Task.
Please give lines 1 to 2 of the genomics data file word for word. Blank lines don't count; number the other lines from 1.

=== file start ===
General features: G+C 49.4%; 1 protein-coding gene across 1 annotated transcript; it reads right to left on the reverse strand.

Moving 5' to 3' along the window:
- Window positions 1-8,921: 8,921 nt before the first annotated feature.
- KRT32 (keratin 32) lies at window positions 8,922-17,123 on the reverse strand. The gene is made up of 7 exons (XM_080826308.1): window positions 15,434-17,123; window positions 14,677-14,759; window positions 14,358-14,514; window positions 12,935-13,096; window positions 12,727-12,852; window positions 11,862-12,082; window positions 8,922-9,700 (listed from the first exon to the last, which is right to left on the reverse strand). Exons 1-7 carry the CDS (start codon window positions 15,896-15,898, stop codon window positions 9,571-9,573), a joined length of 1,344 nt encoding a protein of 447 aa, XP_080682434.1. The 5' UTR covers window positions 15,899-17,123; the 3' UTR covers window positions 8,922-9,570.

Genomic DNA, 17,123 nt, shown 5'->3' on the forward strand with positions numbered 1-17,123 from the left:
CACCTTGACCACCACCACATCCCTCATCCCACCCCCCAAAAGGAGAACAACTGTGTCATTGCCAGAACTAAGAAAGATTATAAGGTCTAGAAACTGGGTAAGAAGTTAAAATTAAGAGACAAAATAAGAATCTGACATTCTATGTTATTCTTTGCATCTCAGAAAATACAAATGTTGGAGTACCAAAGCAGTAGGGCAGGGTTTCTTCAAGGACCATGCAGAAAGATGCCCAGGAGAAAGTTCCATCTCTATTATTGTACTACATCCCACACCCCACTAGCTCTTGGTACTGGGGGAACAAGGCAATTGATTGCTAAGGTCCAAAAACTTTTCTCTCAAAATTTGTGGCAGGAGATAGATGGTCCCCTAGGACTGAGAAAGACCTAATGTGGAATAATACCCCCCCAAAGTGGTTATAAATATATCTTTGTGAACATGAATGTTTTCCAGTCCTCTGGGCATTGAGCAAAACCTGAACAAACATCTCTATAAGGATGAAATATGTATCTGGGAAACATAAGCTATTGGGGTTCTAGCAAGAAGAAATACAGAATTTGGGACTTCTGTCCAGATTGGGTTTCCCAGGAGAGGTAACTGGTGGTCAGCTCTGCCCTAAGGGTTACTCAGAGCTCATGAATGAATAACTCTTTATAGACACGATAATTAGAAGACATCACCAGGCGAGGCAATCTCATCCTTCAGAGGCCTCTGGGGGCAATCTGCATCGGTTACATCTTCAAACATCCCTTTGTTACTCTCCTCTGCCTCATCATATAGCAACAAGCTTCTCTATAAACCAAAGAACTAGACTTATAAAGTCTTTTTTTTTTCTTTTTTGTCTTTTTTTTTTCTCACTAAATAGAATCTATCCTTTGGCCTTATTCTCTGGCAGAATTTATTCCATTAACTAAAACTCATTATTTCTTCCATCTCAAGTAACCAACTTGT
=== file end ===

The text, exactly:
General features: G+C 49.4%; 1 protein-coding gene across 1 annotated transcript; it reads right to left on the reverse strand.

Moving 5' to 3' along the window: